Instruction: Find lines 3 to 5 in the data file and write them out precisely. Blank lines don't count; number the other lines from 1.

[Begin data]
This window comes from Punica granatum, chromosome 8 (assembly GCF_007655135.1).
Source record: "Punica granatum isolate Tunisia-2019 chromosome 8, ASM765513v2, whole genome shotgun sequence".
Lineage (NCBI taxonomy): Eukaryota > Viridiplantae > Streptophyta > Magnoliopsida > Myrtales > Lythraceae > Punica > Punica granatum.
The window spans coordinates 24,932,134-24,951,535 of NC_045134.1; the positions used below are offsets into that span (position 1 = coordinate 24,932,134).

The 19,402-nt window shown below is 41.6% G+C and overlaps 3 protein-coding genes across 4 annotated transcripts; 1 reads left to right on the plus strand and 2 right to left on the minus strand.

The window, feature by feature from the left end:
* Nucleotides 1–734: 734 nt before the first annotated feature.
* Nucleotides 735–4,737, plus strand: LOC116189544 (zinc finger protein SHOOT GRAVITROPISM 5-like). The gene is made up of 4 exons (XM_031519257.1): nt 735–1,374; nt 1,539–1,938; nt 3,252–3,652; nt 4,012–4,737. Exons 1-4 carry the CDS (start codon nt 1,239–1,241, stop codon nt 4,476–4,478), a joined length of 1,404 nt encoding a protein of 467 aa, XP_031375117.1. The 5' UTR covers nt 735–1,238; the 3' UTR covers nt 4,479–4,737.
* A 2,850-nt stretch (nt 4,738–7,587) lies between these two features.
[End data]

Lineage (NCBI taxonomy): Eukaryota > Viridiplantae > Streptophyta > Magnoliopsida > Myrtales > Lythraceae > Punica > Punica granatum.
The window spans coordinates 24,932,134-24,951,535 of NC_045134.1; the positions used below are offsets into that span (position 1 = coordinate 24,932,134).

The 19,402-nt window shown below is 41.6% G+C and overlaps 3 protein-coding genes across 4 annotated transcripts; 1 reads left to right on the plus strand and 2 right to left on the minus strand.